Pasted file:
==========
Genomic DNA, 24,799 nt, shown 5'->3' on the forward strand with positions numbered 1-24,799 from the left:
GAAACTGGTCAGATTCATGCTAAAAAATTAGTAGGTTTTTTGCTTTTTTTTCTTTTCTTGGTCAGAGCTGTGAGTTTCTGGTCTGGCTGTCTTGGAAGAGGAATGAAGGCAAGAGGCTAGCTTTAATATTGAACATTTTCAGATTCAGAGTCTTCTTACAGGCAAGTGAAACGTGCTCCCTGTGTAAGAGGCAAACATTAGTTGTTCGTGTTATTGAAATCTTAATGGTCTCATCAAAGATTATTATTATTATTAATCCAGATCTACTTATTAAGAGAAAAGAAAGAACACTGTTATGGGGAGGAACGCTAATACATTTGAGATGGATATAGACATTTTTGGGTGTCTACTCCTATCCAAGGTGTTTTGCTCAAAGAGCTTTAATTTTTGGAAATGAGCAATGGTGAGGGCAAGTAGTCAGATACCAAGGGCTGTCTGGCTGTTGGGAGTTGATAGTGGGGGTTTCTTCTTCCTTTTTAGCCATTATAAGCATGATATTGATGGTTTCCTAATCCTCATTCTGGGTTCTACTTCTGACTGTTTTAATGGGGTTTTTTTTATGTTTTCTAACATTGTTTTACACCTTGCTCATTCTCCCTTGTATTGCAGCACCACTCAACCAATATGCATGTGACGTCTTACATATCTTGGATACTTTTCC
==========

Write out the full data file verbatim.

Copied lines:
Genomic DNA, 24,799 nt, shown 5'->3' on the forward strand with positions numbered 1-24,799 from the left:
GAAACTGGTCAGATTCATGCTAAAAAATTAGTAGGTTTTTTGCTTTTTTTTCTTTTCTTGGTCAGAGCTGTGAGTTTCTGGTCTGGCTGTCTTGGAAGAGGAATGAAGGCAAGAGGCTAGCTTTAATATTGAACATTTTCAGATTCAGAGTCTTCTTACAGGCAAGTGAAACGTGCTCCCTGTGTAAGAGGCAAACATTAGTTGTTCGTGTTATTGAAATCTTAATGGTCTCATCAAAGATTATTATTATTATTAATCCAGATCTACTTATTAAGAGAAAAGAAAGAACACTGTTATGGGGAGGAACGCTAATACATTTGAGATGGATATAGACATTTTTGGGTGTCTACTCCTATCCAAGGTGTTTTGCTCAAAGAGCTTTAATTTTTGGAAATGAGCAATGGTGAGGGCAAGTAGTCAGATACCAAGGGCTGTCTGGCTGTTGGGAGTTGATAGTGGGGGTTTCTTCTTCCTTTTTAGCCATTATAAGCATGATATTGATGGTTTCCTAATCCTCATTCTGGGTTCTACTTCTGACTGTTTTAATGGGGTTTTTTTTATGTTTTCTAACATTGTTTTACACCTTGCTCATTCTCCCTTGTATTGCAGCACCACTCAACCAATATGCATGTGACGTCTTACATATCTTGGATACTTTTCC